How we can all mind the gap


At this challenging time, it’s all too easy to look at the big things we want to achieve and feel gloomy about our prospects of success, writes Richard Wood.

However, the good news is that there’s something we can all do to view these aims in a very different light.

Personal goals can be wide ranging, often relating to wealth and material items, but also linked to our health, such as losing weight and increasing fitness.

But whilst the objectives themselves may be different, the way we view them tends to be the same – and herein lies the problem.

Often influenced by what others appear to have achieved, we form a shifting ideal that we’re continually striving to attain, but never quite getting there.

This makes us feel like a hamster on a wheel, something many can relate to!

It’s also a source of constant dissatisfaction and unhappiness which, needless to say, isn’t a good thing for you or those around you.

Theodore Roosevelt once said that “Comparison is the thief of joy” and we can begin to rekindle our joy by thinking differently.

We do this by focusing on the gain rather than the gap.

Instead of measuring the gap between what we’ve already achieved and our ideal, we should reflect more positively and appreciate the gain; the progress we’ve made in our journey so far and the many benefits it has already brought us.

Returning to Roosevelt, his words should remind us that we’re on our own individual journeys and not following in the footsteps of others. Also remember that the future isn’t a reality, it’s a projection.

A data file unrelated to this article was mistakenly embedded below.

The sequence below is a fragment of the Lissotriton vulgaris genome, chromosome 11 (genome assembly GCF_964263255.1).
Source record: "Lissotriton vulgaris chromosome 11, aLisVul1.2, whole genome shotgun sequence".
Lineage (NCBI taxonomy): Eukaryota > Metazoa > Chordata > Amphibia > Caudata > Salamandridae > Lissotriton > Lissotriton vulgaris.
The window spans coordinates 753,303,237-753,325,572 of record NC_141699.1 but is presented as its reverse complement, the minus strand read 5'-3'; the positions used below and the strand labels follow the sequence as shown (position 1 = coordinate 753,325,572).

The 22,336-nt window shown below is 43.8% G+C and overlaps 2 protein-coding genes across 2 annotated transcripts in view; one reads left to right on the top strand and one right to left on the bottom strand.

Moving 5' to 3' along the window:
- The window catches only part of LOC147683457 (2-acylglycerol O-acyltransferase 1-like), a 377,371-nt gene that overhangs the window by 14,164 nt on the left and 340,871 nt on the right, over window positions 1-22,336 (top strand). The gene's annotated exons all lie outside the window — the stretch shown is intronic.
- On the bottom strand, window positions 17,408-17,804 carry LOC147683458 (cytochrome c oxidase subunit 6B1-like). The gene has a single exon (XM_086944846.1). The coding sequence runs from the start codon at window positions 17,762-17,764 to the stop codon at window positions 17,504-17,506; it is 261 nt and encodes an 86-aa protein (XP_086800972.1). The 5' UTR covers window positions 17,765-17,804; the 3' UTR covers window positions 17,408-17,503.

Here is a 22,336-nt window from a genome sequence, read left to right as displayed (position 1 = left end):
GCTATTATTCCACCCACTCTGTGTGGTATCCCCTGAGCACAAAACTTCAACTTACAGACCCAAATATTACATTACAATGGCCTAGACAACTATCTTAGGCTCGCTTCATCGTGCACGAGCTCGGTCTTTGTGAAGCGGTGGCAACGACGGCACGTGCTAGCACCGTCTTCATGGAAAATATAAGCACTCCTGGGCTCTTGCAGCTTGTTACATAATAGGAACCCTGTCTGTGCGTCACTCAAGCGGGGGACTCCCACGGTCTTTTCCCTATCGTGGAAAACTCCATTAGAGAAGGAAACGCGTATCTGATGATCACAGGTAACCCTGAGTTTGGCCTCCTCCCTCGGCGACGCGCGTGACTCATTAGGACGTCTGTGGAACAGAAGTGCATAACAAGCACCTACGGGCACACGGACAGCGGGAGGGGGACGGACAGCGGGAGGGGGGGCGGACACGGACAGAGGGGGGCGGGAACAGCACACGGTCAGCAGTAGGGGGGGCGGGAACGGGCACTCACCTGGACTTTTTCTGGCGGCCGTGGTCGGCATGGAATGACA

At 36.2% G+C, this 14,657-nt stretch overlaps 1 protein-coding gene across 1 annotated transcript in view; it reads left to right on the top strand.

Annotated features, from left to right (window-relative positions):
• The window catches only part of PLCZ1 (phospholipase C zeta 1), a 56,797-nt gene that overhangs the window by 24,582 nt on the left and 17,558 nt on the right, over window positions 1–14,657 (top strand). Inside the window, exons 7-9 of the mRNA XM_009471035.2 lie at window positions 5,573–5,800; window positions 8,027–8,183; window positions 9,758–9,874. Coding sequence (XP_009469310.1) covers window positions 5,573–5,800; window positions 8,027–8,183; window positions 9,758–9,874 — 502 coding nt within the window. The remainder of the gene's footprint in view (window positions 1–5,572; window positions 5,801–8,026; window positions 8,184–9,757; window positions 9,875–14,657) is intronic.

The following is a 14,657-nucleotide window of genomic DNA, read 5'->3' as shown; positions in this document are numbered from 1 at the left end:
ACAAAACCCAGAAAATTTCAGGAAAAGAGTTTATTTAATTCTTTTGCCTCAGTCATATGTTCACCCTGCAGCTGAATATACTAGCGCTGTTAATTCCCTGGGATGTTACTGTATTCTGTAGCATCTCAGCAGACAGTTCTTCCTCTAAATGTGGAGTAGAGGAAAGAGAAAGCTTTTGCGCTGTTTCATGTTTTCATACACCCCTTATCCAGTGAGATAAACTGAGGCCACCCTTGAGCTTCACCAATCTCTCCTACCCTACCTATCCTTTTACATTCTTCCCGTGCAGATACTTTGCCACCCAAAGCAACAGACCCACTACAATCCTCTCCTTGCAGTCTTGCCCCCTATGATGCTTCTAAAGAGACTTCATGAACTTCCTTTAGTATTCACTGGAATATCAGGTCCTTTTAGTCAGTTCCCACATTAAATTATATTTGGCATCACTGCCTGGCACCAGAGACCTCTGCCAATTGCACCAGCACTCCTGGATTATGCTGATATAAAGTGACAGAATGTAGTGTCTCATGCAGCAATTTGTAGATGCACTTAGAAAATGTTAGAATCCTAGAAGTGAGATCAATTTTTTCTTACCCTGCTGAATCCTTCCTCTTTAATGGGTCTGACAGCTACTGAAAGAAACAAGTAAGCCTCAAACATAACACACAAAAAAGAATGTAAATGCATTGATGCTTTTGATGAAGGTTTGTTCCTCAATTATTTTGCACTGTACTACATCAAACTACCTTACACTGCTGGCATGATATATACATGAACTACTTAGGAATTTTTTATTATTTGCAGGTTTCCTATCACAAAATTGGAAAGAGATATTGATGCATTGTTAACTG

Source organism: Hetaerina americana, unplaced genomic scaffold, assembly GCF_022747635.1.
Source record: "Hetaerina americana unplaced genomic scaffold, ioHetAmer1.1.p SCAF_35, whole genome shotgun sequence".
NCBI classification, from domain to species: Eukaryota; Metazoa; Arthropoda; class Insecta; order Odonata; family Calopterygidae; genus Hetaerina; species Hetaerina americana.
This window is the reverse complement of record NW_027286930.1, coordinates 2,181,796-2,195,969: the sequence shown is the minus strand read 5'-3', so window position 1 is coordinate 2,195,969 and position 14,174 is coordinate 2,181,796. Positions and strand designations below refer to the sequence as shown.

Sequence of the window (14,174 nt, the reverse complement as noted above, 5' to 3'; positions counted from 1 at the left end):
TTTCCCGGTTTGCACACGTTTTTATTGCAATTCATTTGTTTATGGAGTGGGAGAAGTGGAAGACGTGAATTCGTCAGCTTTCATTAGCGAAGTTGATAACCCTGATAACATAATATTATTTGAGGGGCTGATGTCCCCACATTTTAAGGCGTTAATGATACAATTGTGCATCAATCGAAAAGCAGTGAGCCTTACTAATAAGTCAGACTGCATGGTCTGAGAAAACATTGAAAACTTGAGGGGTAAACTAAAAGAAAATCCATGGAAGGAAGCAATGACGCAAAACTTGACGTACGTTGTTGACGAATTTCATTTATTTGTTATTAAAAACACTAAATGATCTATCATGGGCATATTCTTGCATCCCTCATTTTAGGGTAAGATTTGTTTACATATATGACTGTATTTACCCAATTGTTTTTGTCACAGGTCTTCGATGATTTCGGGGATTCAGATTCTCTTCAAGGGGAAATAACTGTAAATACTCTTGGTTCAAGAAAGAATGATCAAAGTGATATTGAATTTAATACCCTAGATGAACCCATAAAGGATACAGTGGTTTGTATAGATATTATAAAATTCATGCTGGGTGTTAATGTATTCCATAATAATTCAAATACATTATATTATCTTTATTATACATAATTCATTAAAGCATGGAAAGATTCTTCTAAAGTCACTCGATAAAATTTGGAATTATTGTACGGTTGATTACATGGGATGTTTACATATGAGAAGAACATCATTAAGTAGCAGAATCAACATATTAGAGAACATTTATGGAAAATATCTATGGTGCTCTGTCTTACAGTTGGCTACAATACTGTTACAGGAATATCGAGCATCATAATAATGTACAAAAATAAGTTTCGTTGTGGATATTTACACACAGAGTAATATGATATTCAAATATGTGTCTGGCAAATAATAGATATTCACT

This change of mindset certainly doesn’t stop us being ambitious as we look beyond the current period. In fact, it puts us in a far healthier frame of mind and energises us to go on to achieve bigger and better goals while being happier and more thankful for what we’ve got.

My own personal journey during the lockdown

Although I’m on lockdown, my journey is continuing. I’m making time to exercise on my bike for two hours a day and spending quality time with my children. 

I cook dinner every evening and we all sit down together, chatting and laughing. Afterwards, we all tidy up and wash the dishes. 

I see this as a success, otherwise I could be focusing on what I am not currently able to achieve in my business or other areas around me. 

All I can do is focus on what I can control, rather then what I can't – even thinking like this can be viewed as a significant success at the current time.


Richard Wood is BRWM's Managing Director